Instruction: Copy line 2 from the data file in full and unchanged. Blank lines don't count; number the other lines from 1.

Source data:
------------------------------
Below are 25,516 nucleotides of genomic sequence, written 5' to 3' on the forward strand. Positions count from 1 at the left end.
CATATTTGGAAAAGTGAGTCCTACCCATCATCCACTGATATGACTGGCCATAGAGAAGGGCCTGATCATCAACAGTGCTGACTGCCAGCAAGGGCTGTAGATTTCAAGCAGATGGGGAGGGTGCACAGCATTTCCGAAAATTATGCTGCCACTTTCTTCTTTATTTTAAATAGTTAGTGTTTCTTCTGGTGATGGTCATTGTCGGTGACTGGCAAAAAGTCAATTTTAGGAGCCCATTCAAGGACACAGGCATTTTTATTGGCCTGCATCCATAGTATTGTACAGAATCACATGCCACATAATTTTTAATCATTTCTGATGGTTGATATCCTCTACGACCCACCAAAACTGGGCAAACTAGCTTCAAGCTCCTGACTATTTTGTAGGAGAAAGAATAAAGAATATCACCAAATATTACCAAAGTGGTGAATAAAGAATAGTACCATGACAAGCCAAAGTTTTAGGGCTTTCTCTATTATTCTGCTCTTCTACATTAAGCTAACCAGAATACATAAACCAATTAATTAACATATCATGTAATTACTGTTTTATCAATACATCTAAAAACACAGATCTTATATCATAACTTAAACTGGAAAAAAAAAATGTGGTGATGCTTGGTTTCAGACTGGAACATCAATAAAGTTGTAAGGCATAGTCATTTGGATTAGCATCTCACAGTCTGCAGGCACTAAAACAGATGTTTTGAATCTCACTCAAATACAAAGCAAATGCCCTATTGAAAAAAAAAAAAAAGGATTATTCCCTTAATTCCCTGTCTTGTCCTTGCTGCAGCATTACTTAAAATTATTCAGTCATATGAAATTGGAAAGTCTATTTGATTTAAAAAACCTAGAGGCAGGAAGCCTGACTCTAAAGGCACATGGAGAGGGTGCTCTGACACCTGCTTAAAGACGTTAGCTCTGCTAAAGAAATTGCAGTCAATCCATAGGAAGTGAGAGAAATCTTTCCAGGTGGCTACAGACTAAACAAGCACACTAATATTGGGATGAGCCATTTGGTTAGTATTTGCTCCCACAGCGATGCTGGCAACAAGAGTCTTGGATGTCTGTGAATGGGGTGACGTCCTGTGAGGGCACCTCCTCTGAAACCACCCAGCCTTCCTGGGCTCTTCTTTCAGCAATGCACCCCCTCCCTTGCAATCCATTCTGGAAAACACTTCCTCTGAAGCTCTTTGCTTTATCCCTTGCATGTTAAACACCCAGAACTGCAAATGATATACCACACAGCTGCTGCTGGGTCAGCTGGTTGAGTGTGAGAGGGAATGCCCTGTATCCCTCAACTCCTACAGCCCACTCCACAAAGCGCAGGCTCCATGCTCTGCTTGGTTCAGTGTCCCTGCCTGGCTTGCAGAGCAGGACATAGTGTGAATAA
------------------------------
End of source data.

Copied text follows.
CATATTTGGAAAAGTGAGTCCTACCCATCATCCACTGATATGACTGGCCATAGAGAAGGGCCTGATCATCAACAGTGCTGACTGCCAGCAAGGGCTGTAGATTTCAAGCAGATGGGGAGGGTGCACAGCATTTCCGAAAATTATGCTGCCACTTTCTTCTTTATTTTAAATAGTTAGTGTTTCTTCTGGTGATGGTCATTGTCGGTGACTGGCAAAAAGTCAATTTTAGGAGCCCATTCAAGGACACAGGCATTTTTATTGGCCTGCATCCATAGTATTGTACAGAATCACATGCCACATAATTTTTAATCATTTCTGATGGTTGATATCCTCTACGACCCACCAAAACTGGGCAAACTAGCTTCAAGCTCCTGACTATTTTGTAGGAGAAAGAATAAAGAATATCACCAAATATTACCAAAGTGGTGAATAAAGAATAGTACCATGACAAGCCAAAGTTTTAGGGCTTTCTCTATTATTCTGCTCTTCTACATTAAGCTAACCAGAATACATAAACCAATTAATTAACATATCATGTAATTACTGTTTTATCAATACATCTAAAAACACAGATCTTATATCATAACTTAAACTGGAAAAAAAAAATGTGGTGATGCTTGGTTTCAGACTGGAACATCAATAAAGTTGTAAGGCATAGTCATTTGGATTAGCATCTCACAGTCTGCAGGCACTAAAACAGATGTTTTGAATCTCACTCAAATACAAAGCAAATGCCCTATTGAAAAAAAAAAAAAAGGATTATTCCCTTAATTCCCTGTCTTGTCCTTGCTGCAGCATTACTTAAAATTATTCAGTCATATGAAATTGGAAAGTCTATTTGATTTAAAAAACCTAGAGGCAGGAAGCCTGACTCTAAAGGCACATGGAGAGGGTGCTCTGACACCTGCTTAAAGACGTTAGCTCTGCTAAAGAAATTGCAGTCAATCCATAGGAAGTGAGAGAAATCTTTCCAGGTGGCTACAGACTAAACAAGCACACTAATATTGGGATGAGCCATTTGGTTAGTATTTGCTCCCACAGCGATGCTGGCAACAAGAGTCTTGGATGTCTGTGAATGGGGTGACGTCCTGTGAGGGCACCTCCTCTGAAACCACCCAGCCTTCCTGGGCTCTTCTTTCAGCAATGCACCCCCTCCCTTGCAATCCATTCTGGAAAACACTTCCTCTGAAGCTCTTTGCTTTATCCCTTGCATGTTAAACACCCAGAACTGCAAATGATATACCACACAGCTGCTGCTGGGTCAGCTGGTTGAGTGTGAGAGGGAATGCCCTGTATCCCTCAACTCCTACAGCCCACTCCACAAAGCGCAGGCTCCATGCTCTGCTTGGTTCAGTGTCCCTGCCTGGCTTGCAGAGCAGGACATAGTGTGAATAA